A question I often hear is: How should I start my job search in product management? Should I work on my interview skills? Practice product exercises? Should I update my resume? What should I do?
I think about the job search process a lot. Here’s a process I recommend as you search for your next product management role:
Explore your interests
If you’re not sure about what role/company you’re interested in, start with these steps.
Company research. As you’re working on your resume, look at the companies you might be interested in. Do you know anyone that works there, that can refer you? What roles in particular are you interested in? Those job descriptions can be helpful guides for how to write your resume. Once you’ve figured out what roles you like, you can start reaching out to employees in those companies. You want to define “target companies” that you can focus on.
Informational interviews. These go hand-in-hand with company research, and are a great way to get more insight into companies. Informational interviews are also helpful when you’re not sure about which type of product role you’re interested in. Deciding between a startup and a larger company? Talk to PMs at both and ask about their experiences. It can also be a helpful way to develop relationships within the various companies, as you learn which ones you’re interested in.
Prepare your resume
Once you have an idea of what roles you want, spend time on your resume.
Start with your resume. Look at job descriptions that you’re interested in and use similar language and don’t be afraid to steal verbs. Recruiters will tend to skim your resume to make sure Define your personal metrics. Take a look at the most common feedback I give on PM resumes. Your resume needs to be ready-to-go before you ask for referrals at your target companies.
Get feedback on your resume. Have others review it, ideally folks who work in a similar role, or who are familiar with the requirements of the target companies. Incorporate the feedback. PM slacks often have channels where you can share your resume and get feedback, such as #resume-career-advice in Women in Product and #resumes in PM HQ.
Personal connections are the most powerful way inside a company, especially in Silicon Valley.
Start reaching out. Once you have a solid resume, reach out to connections at target companies. If you have the roles you’re interested and a resume ready to go, you can ask for a referral or how you can get in touch with the hiring manager. Don’t apply before you’ve reached out, as companies have various processes for referrals. My experience has been that I am unable to refer someone who has already applied. Make it really easy for people to help you, such as by writing an email with the role you’re interested in and why you’d be a great fit (See “How to ask me for a referral”).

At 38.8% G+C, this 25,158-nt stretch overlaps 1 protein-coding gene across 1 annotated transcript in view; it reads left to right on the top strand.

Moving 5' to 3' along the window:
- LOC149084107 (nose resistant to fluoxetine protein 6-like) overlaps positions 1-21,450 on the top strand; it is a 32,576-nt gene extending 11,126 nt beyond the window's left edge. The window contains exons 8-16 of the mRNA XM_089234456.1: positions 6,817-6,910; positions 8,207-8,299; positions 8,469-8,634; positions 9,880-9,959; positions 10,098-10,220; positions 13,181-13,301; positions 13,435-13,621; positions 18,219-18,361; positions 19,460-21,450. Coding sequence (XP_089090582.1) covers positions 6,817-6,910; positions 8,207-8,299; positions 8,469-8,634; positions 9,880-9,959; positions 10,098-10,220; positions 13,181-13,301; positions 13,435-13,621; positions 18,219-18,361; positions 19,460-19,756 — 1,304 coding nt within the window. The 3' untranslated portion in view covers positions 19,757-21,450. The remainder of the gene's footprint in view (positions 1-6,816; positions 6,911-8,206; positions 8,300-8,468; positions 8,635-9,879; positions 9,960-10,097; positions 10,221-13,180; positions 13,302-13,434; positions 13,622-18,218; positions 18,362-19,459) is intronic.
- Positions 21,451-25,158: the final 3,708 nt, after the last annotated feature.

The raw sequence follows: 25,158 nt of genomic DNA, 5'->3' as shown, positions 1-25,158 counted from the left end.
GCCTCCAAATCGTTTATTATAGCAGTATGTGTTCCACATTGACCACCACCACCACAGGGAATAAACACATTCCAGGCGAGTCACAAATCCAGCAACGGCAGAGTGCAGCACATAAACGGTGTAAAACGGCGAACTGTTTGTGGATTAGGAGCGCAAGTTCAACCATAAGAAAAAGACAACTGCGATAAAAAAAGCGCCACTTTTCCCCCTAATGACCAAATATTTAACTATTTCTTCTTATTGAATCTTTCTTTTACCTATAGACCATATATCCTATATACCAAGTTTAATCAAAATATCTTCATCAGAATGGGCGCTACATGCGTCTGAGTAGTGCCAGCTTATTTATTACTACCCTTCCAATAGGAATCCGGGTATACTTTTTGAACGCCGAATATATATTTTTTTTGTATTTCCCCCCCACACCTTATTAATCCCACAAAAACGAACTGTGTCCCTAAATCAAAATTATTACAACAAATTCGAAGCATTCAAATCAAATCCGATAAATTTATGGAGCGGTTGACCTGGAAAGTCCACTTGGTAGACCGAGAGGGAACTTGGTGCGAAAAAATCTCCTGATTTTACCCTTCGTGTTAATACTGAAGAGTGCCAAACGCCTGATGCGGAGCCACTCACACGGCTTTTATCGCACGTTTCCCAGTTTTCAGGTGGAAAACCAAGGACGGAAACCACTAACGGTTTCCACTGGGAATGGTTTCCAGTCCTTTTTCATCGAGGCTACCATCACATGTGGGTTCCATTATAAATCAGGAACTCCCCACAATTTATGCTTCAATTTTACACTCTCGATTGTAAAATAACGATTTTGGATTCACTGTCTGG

Attend events. Product management-focused events, such as meet ups and talks, can be an excellent way to develop connections. When you meet new people at these events, you’ll want to be specific about what you want. When someone asks what you do, you can say something like “I’m current a PM at X company, but I’m looking to move to a company where I can have a larger impact, ideally a startup.” Putting what you want into the world really does help. If you make an impression, someone may think of you when they hear about a relevant role.
Follow up. If someone doesn’t respond in a week or two, reply to the message you sent to see if they need more information from you. Getting hired is just like being in sales; there’s no shame in following up. You’re building a funnel when you’re applying to jobs: lots of applications, which become leads (interviews), and ideally close the opportunity to become hired.
Prepare for the interview
Get ready for interviewing. Once you’ve been referred, you’ll need to immediately start prepping. This can involve preparing your stories (ie talk about a time you disagreed with an engineer), and practicing for product exercises. When I was preparing, I used the book “Cracking the PM Interview” as well as online resources with interview questions, such as Glassdoor and Indeed. I had a Google Doc with my answers written down, in order to help me get more comfortable with them. I also sat down with various apps and wrote down my feedback: what I would change, what I liked, what I didn’t, why, etc. The questions in “Cracking the PM Interview” really helped me figure out what to focus on.
Show your appreciation
Send thank yous. As you attend interviews, send thank you emails to everyone involved in the process, from HR to whoever interviewed you. Even if you don’t get the offer, this is still a way to establish a friendly relationship. I’m connected on LinkedIn to folks that interviewed me and I didn’t get the role; maybe we’ll work together one day in the future. If people helped you during the job search, thank them as well. If someone gave feedback on your resume and you accepted a new job, let them know.
This process may need to be repeated as you search for a job. For example, if you find that you’re more interested in a different type of role, you’ll need to adjust your resume and begin to seek out new informational interviews.
Best of luck on your job search!